A Critical Concern for Start-Ups: Agreements in SoftwareIndustryBY: YUVRAJ P. NARVANKARBSL LLM DCl D.Corp.L DHLAdvocate, B...
either beneficial or stringent to either side. It is necessary to identify these greyareas and to deal with them effective...
agreement transferring ownership from the developer to the client. There aremany ownership options available, ranging from...
resolution or choice of jurisdiction clause though seem to be insignificant, needlot of attention and customization as per...
Penalty haunt the youngsters. However, the enforceability of such terms can bealways challenged in the Court of Law in lig...
Penalty haunt the youngsters. However, the enforceability of such terms can bealways challenged in the Court of Law in lig...
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START-UPS: PROTECT YOUR RIGHTS IN SOFTWARE INDUSTRY

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The growing IT sector and growth of Start-ups necessitated the better documentation to protect the respective rights and IPR. In India, the agreements should to be suited to the local condition with due regard to the court system and judicial response to such clauses. Any copy-paste approach may prove appalling in long term. Inadvertent drafting of payment Clauses meant for ensuring effective payment are seen to be attracting huge tax liability. Similarly blind adoption of arbitration clauses may lead to tremendous expense shoot-up making it costly deal for the Start-ups. Any casual approach can prove fatal for Star-ups in long term.

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START-UPS: PROTECT YOUR RIGHTS IN SOFTWARE INDUSTRY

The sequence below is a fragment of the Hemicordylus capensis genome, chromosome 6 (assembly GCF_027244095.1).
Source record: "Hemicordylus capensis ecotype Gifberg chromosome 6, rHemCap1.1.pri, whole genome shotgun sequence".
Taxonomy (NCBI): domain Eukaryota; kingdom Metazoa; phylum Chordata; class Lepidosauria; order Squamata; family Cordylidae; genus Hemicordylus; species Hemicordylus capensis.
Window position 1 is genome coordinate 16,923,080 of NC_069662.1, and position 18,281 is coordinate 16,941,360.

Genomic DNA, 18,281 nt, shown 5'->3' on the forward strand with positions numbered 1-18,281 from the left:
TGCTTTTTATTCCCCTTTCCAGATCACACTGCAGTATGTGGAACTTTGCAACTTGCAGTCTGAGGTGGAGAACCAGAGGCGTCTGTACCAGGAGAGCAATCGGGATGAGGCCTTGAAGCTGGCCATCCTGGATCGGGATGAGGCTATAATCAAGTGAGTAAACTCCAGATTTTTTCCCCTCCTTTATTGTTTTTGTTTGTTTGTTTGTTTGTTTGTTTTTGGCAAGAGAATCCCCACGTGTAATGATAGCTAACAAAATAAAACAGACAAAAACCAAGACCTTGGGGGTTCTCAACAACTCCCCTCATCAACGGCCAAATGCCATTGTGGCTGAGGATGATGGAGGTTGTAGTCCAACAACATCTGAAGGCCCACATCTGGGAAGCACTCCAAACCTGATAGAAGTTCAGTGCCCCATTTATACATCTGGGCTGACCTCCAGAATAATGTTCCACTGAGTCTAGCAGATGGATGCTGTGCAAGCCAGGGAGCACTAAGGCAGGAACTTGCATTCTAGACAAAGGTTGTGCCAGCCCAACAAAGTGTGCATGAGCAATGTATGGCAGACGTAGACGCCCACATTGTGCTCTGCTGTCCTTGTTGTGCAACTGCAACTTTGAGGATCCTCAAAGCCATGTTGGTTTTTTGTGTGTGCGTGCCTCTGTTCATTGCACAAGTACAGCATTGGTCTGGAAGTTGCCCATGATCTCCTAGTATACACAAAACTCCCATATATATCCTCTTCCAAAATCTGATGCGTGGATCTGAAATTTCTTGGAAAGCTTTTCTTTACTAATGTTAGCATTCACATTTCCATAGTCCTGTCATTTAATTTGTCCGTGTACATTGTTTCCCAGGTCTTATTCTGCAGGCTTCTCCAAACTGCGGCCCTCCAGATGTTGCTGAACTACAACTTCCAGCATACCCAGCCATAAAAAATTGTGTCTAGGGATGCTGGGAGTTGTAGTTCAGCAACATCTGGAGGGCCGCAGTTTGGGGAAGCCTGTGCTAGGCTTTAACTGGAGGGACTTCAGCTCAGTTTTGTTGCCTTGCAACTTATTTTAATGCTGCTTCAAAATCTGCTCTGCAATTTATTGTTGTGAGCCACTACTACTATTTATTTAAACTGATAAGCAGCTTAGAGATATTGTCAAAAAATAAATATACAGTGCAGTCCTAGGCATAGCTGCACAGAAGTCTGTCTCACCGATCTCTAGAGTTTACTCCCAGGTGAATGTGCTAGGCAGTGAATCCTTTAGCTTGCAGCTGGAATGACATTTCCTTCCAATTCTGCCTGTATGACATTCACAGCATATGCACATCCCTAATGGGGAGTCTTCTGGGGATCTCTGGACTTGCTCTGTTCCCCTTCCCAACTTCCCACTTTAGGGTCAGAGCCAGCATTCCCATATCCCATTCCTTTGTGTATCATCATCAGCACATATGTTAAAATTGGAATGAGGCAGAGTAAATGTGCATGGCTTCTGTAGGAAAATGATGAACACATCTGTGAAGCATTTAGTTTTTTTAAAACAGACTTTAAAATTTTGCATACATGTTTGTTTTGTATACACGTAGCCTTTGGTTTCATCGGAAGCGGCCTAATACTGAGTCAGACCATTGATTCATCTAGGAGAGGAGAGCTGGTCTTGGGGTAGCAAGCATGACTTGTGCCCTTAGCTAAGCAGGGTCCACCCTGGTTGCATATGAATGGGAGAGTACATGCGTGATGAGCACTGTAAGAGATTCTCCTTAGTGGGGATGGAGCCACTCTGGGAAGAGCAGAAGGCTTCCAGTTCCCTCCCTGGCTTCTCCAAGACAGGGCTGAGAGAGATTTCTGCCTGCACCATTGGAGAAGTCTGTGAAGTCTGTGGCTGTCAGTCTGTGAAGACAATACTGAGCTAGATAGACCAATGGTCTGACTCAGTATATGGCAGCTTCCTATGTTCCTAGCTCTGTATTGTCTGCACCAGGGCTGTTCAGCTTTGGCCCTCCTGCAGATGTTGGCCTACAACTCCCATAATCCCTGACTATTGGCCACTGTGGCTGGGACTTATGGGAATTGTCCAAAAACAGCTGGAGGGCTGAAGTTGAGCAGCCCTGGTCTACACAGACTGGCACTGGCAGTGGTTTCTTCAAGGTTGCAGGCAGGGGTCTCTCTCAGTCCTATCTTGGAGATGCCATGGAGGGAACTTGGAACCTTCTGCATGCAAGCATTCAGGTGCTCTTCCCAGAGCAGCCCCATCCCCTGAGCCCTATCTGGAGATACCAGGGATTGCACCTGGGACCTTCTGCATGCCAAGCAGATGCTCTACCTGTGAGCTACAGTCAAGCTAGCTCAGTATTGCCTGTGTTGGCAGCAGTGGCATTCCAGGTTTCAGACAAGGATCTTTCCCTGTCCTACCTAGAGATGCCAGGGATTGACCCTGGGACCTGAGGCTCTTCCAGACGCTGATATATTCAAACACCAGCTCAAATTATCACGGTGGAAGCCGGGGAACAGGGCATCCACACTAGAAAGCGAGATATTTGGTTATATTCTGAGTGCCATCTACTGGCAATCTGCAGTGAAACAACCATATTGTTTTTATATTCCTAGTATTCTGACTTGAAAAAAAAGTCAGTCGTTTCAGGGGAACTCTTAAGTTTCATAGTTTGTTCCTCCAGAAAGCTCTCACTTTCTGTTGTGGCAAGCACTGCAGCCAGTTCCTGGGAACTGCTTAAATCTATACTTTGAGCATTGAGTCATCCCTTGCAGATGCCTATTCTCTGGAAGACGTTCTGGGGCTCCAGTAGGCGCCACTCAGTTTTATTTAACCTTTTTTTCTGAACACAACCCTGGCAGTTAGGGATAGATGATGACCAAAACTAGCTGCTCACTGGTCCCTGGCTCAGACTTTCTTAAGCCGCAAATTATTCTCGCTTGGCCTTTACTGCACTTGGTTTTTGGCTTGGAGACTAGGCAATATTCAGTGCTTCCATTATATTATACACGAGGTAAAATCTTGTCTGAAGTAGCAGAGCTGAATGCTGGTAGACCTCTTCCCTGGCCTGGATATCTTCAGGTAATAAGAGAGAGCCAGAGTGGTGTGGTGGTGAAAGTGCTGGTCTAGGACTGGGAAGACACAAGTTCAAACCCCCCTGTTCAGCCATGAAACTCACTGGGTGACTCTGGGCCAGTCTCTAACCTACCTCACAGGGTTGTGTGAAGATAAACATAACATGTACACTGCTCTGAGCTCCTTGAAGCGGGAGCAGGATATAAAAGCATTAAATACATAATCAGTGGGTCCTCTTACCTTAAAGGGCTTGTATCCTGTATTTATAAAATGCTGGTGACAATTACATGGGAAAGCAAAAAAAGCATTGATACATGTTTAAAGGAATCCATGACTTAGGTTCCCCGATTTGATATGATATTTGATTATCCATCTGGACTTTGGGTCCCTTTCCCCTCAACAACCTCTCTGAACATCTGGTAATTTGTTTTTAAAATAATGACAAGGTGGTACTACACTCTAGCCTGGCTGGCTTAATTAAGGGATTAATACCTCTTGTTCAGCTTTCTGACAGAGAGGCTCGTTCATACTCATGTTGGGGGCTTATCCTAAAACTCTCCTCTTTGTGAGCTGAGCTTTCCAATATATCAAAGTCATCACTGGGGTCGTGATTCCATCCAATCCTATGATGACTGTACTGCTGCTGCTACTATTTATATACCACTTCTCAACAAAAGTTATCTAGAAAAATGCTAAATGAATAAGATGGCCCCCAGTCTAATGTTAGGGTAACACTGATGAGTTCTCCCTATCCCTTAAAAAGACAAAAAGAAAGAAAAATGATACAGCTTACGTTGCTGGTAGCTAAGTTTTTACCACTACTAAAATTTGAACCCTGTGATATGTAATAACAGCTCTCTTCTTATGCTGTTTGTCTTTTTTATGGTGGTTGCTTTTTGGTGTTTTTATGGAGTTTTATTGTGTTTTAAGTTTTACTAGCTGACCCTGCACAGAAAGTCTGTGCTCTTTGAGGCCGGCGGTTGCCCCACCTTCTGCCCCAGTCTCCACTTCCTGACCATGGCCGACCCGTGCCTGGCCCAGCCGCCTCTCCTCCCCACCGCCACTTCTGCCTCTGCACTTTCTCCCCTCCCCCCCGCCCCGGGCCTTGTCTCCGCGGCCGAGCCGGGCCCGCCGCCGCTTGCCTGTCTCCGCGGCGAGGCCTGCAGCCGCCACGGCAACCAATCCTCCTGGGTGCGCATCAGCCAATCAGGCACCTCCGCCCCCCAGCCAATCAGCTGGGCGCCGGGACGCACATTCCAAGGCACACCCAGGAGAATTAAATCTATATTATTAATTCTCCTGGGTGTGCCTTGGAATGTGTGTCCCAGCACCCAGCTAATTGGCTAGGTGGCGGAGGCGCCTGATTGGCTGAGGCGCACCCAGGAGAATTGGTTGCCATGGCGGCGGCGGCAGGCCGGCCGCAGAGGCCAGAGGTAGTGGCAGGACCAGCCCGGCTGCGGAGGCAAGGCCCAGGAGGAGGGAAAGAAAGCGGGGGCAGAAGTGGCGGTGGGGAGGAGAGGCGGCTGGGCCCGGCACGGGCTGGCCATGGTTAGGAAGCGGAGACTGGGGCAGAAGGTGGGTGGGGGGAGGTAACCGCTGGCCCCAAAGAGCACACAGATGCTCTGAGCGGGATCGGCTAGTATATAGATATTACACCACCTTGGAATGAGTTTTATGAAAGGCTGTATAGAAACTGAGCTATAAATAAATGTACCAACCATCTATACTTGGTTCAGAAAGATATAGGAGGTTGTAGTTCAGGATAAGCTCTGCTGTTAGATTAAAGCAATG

1. 1. A Critical Concern for Start-Ups: Agreements in SoftwareIndustryBY: YUVRAJ P. NARVANKARBSL LLM DCl D.Corp.L DHLAdvocate, Bombay High CourtWe are witnessing humongous growth in the IT sector in India and aparallel growth in the career opportunities in this lucrative arena. Salubriousclimate, progressive local community and the presence of many educationalinstitutes have attracted many multinational IT companies to India. Cities likePune and Mumbai offer world class IT facilities and are the IT hubs of the city.This unprecedented growth has resulted in growth of two limbs in the ITindustry, one in terms of jobs and other in terms of the independent businessopportunities. A trend of taking some experience in the mid-size companies andlater on opting for independent ventures can be essentially observed among theyoungsters. May it be job or independent venture, the most crucial part is thedocumentation of respective rights and obligations. In the job-oriented industrylike IT, great emphasis is put on the well documented employee agreements,non-disclosure agreements whereas the documents like non-competeagreements, software-development agreements appear prominently in theindependent ventures arena. Generally the start-ups in the IT industry face thisdocumentary trauma to a great extent while dealing with the large ITconglomerates. The start-ups often face undue subjugation to the onerous termsand conditions due to lack of bargaining power and due to ignorance of thedrafting of the well-balanced clauses and their negotiations. There are also whatare called as ‘Boiler-plate’ clauses which appear in every contract and thoughappear harmless, can prove fatal in the event of any dispute.This wide-spread documentation has necessitated the start-ups to devoteconsiderable attention to the details of these agreements and be vigilant fortricky terms and clauses. Each agreement has some skeletons in closet which are